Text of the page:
Editor’s Note: High Country Press spoke to a number of businesses from Beech Mountain, Banner Elk, Boone and Blowing Rock about business during the recent holidays and perceptions on where the economy is heading
By Jesse Wood
Jan. 6, 2015. Despite rain and unseasonably warm temperatures throughout parts of the past month, local businesses are reporting a solid December and holiday season, and a number of business owners, comparing this season to previous years, said they felt like the economy is finally “turning the corner.”
“I really think this is the best one since 2007,” Fred Pohl of Fred’s General Mercantile said. “As far as the number of days people were here – started on Friday before Christmas and quite frankly went through Saturday and even yesterday – it wasn’t bad. We’ve had a nice long drawn out period that kind of gave us all a little rebound.”
While more than 20 inches of snow fell in November, Beech Mountain only saw about two inches of snow in December. Pohl praised Beech Mountain Resort for all of the investments it made over the past year and the improvements to snowmaking that create opportunities to have some winter fun when Mother Nature isn’t cooperating.
“Despite the weather and everything else, folks seem to be having a good time and people are feeling better about things and willing to turn loose. The rental units all did well. The ski folks did well and the restaurants did well,” Pohl said. “We’ve been able to maintain and everybody feels good about things. I keep looking out my front door waiting for the economy to do better, and I really think we’ve kind of turned the corner.”
Beech Mountain Resort spokeswoman Talia Freeman added in an email, “Our numbers were up considerably from the last several seasons. Our customers seemed happy with the improvements and conditions! We had a great week! We are busy today [Monday] as well!”
Sugar Mountain Resort spokeswoman Kim Jochl had similar sentiments as far as an increase in business during this holiday season over last year. She mentioned “business was good when weather was pleasant and/or wintery but slowed down when rainy, unfriendly weather set in.”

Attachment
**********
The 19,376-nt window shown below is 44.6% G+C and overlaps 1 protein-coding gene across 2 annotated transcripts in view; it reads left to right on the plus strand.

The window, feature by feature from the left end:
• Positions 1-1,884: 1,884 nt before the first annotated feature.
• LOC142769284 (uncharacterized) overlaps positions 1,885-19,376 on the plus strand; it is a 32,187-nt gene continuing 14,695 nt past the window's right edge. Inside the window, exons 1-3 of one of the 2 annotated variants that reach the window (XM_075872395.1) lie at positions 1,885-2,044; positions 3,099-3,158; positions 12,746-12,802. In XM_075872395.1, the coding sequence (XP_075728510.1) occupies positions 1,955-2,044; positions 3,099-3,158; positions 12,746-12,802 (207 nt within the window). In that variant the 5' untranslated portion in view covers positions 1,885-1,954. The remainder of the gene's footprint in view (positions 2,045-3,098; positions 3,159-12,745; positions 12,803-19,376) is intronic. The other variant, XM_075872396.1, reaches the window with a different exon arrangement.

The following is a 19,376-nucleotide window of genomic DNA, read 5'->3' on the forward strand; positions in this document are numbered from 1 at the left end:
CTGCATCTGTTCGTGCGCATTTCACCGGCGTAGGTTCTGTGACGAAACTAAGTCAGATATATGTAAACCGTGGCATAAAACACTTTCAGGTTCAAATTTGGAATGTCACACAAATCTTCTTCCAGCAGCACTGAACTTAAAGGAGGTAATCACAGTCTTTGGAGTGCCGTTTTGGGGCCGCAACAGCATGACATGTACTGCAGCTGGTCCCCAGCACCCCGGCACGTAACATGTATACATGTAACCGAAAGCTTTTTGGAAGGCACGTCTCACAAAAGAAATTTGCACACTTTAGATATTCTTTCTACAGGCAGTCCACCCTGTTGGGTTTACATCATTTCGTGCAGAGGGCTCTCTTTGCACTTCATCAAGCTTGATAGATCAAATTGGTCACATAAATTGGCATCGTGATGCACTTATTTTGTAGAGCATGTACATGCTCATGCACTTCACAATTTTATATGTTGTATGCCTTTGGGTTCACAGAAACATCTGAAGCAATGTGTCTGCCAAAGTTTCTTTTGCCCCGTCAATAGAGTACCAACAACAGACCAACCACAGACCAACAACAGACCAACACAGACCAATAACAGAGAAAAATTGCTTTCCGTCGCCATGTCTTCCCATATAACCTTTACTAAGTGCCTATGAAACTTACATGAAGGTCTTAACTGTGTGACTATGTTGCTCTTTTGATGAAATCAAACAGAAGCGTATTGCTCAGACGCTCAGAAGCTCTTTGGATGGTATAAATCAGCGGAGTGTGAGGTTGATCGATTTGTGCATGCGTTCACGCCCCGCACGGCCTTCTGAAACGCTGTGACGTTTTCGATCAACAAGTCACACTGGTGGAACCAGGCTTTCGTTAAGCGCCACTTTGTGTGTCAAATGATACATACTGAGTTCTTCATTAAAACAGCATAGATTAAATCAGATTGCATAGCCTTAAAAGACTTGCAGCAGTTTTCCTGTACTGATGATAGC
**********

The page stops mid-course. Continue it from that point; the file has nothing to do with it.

“The interest was certainly there,” Jochl said. “Overall a solid holiday season [that was] up from last year, which was also favorable.”
In Banner Elk, Ski Country Sports owner Bill Leonard said that everyone was spoiled last year when it was cold and snowy the entire holidays of Christmas, New Year’s and Martin Luther King Jr. Day, which are three of the four major holidays for the ski industry along with Thanksgiving.
Leonard noted that even though the High Country hasn’t “looked like a winter wonderland,” the parking lots were full and people were having a good time on the slopes, which he said were also crowded.
“December was real good. Remember, November started out really strong … It fell off a little bit in early December but overall it was pretty good,” Leonard said, adding that conditions have been good and will improve even more leading up to the Martin Luther King Jr. holiday because of the chilly temps in the short-term forecast.
“My feeling is we’ll have a good weekend,” Leonard said.
For Wayne Underwood, owner of Mystery Hill, a mostly indoor attraction in between Boone and Blowing Rock, when the weather isn’t great for skiing, he sees his business increase, something he noticed during the past two weeks. In fact, Underwood said the past Monday was the biggest business day ever for a day in December.